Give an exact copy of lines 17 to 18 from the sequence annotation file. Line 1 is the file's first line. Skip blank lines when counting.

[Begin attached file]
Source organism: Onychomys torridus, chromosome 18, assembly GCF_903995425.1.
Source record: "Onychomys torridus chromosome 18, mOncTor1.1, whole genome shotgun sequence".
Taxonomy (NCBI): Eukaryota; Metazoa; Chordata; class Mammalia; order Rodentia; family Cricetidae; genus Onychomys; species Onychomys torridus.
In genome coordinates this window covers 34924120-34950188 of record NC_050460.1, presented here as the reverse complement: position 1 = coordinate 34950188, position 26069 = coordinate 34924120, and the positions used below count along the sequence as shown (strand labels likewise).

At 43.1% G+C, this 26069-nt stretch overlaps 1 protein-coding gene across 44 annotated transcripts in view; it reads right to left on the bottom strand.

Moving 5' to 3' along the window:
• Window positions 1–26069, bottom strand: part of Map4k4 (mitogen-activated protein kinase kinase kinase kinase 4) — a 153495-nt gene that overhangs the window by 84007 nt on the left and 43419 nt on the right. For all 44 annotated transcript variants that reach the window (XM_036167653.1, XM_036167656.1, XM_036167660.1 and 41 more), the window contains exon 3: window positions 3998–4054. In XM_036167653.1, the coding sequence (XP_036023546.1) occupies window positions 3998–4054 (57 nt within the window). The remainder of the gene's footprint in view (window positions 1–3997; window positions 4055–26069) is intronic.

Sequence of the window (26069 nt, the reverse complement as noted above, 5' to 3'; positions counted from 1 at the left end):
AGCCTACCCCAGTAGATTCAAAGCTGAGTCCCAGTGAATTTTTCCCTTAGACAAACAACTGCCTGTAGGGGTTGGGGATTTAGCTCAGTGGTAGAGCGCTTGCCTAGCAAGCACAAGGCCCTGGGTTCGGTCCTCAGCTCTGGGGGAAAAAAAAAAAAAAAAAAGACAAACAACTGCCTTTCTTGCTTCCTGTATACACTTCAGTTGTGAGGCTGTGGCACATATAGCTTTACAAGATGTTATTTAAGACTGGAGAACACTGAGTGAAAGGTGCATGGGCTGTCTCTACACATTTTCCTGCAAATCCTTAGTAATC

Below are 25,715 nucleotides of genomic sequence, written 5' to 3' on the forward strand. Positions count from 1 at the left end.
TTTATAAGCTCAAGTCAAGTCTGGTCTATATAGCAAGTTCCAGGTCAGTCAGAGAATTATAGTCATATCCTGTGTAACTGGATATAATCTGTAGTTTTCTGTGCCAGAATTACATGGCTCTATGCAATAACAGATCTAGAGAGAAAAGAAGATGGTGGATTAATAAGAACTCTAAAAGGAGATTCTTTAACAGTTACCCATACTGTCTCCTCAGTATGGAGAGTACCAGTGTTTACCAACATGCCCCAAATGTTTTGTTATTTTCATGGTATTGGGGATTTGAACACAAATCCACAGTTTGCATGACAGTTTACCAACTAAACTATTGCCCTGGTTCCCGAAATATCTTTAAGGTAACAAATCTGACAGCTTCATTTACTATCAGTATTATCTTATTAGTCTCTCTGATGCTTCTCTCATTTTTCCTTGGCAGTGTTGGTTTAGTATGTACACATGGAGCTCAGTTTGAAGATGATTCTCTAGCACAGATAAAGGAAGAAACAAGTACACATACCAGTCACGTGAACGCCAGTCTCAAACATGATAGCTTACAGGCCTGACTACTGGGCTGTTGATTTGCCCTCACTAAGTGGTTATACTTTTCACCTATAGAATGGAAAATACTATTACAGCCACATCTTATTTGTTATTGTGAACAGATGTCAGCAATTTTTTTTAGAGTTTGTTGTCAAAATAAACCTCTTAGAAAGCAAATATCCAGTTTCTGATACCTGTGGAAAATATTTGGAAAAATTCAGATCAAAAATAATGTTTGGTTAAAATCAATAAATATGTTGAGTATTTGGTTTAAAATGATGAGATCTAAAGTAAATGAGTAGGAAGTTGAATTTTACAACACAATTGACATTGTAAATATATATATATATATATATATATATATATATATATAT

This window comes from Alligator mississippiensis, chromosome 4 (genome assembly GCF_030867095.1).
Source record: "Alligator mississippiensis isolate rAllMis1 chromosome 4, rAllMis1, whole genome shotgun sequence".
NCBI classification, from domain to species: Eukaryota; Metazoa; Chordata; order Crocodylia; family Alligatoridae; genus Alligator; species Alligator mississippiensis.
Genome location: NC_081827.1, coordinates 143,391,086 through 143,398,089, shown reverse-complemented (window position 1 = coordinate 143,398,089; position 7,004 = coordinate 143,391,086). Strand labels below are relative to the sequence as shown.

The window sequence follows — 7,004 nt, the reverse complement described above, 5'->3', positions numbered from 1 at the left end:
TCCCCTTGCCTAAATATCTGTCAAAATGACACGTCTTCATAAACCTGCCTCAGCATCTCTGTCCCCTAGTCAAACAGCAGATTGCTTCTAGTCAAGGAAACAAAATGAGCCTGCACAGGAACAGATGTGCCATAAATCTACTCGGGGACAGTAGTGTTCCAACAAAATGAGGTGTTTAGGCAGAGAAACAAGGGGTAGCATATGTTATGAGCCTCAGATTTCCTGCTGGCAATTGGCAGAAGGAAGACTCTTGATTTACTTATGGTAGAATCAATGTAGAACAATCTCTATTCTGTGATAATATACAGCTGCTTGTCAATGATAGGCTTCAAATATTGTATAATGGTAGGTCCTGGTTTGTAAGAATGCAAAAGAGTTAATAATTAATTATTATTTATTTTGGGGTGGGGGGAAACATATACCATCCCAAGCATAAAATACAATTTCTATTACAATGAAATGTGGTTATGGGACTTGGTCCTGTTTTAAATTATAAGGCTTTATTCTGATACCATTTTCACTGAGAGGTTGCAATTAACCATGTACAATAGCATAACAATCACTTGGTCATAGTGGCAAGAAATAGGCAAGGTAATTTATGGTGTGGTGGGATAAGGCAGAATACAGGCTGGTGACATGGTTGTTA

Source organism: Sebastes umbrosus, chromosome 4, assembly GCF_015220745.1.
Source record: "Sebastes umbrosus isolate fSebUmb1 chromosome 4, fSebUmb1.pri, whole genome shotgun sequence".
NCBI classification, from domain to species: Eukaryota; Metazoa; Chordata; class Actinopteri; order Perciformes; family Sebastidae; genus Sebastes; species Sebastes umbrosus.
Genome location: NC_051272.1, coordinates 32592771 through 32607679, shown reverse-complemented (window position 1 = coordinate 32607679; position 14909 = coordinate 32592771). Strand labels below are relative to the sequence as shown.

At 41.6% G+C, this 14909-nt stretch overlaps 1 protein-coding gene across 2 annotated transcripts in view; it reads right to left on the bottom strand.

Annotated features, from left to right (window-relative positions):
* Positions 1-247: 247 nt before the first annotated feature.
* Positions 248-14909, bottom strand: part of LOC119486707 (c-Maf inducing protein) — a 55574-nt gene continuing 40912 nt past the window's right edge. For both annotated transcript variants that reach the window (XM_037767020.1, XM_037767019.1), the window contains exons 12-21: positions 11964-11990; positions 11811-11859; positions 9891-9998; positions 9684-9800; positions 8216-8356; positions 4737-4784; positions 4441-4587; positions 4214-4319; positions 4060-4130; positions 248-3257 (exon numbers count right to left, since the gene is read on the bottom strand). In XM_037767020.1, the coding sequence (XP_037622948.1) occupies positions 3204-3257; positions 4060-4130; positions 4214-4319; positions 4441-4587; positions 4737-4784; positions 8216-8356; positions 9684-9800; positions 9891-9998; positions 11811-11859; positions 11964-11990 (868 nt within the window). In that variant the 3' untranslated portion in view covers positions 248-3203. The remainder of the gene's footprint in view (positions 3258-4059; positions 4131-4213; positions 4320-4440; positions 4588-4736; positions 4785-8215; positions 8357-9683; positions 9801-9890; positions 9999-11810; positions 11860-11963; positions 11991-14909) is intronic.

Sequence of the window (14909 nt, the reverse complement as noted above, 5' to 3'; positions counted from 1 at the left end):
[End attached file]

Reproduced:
TCCCCTTGCCTAAATATCTGTCAAAATGACACGTCTTCATAAACCTGCCTCAGCATCTCTGTCCCCTAGTCAAACAGCAGATTGCTTCTAGTCAAGGAAACAAAATGAGCCTGCACAGGAACAGATGTGCCATAAATCTACTCGGGGACAGTAGTGTTCCAACAAAATGAGGTGTTTAGGCAGAGAAACAAGGGGTAGCATATGTTATGAGCCTCAGATTTCCTGCTGGCAATTGGCAGAAGGAAGACTCTTGATTTACTTATGGTAGAATCAATGTAGAACAATCTCTATTCTGTGATAATATACAGCTGCTTGTCAATGATAGGCTTCAAATATTGTATAATGGTAGGTCCTGGTTTGTAAGAATGCAAAAGAGTTAATAATTAATTATTATTTATTTTGGGGTGGGGGGAAACATATACCATCCCAAGCATAAAATACAATTTCTATTACAATGAAATGTGGTTATGGGACTTGGTCCTGTTTTAAATTATAAGGCTTTATTCTGATACCATTTTCACTGAGAGGTTGCAATTAACCATGTACAATAGCATAACAATCACTTGGTCATAGTGGCAAGAAATAGGCAAGGTAATTTATGGTGTGGTGGGATAAGGCAGAATACAGGCTGGTGACATGGTTGTTA

Source organism: Sebastes umbrosus, chromosome 4, assembly GCF_015220745.1.